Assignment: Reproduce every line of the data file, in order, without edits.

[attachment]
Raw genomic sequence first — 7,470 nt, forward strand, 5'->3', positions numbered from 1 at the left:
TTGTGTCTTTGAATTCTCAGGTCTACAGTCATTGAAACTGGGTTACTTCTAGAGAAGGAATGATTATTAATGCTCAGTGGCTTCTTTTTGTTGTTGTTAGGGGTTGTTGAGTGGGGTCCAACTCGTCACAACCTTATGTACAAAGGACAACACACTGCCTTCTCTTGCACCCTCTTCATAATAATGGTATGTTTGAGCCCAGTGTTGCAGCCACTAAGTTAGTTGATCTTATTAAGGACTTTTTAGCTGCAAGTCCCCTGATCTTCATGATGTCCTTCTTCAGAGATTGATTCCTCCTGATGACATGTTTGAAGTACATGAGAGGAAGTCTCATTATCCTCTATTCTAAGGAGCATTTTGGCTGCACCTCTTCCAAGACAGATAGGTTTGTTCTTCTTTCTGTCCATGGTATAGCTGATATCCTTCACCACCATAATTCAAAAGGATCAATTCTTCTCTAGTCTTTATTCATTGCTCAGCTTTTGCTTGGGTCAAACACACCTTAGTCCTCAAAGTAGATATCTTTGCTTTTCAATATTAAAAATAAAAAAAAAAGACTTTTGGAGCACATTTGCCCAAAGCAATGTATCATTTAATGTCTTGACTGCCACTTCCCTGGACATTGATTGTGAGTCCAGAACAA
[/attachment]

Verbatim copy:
Raw genomic sequence first — 7,470 nt, forward strand, 5'->3', positions numbered from 1 at the left:
TTGTGTCTTTGAATTCTCAGGTCTACAGTCATTGAAACTGGGTTACTTCTAGAGAAGGAATGATTATTAATGCTCAGTGGCTTCTTTTTGTTGTTGTTAGGGGTTGTTGAGTGGGGTCCAACTCGTCACAACCTTATGTACAAAGGACAACACACTGCCTTCTCTTGCACCCTCTTCATAATAATGGTATGTTTGAGCCCAGTGTTGCAGCCACTAAGTTAGTTGATCTTATTAAGGACTTTTTAGCTGCAAGTCCCCTGATCTTCATGATGTCCTTCTTCAGAGATTGATTCCTCCTGATGACATGTTTGAAGTACATGAGAGGAAGTCTCATTATCCTCTATTCTAAGGAGCATTTTGGCTGCACCTCTTCCAAGACAGATAGGTTTGTTCTTCTTTCTGTCCATGGTATAGCTGATATCCTTCACCACCATAATTCAAAAGGATCAATTCTTCTCTAGTCTTTATTCATTGCTCAGCTTTTGCTTGGGTCAAACACACCTTAGTCCTCAAAGTAGATATCTTTGCTTTTCAATATTAAAAATAAAAAAAAAAGACTTTTGGAGCACATTTGCCCAAAGCAATGTATCATTTAATGTCTTGACTGCCACTTCCCTGGACATTGATTGTGAGTCCAGAACAA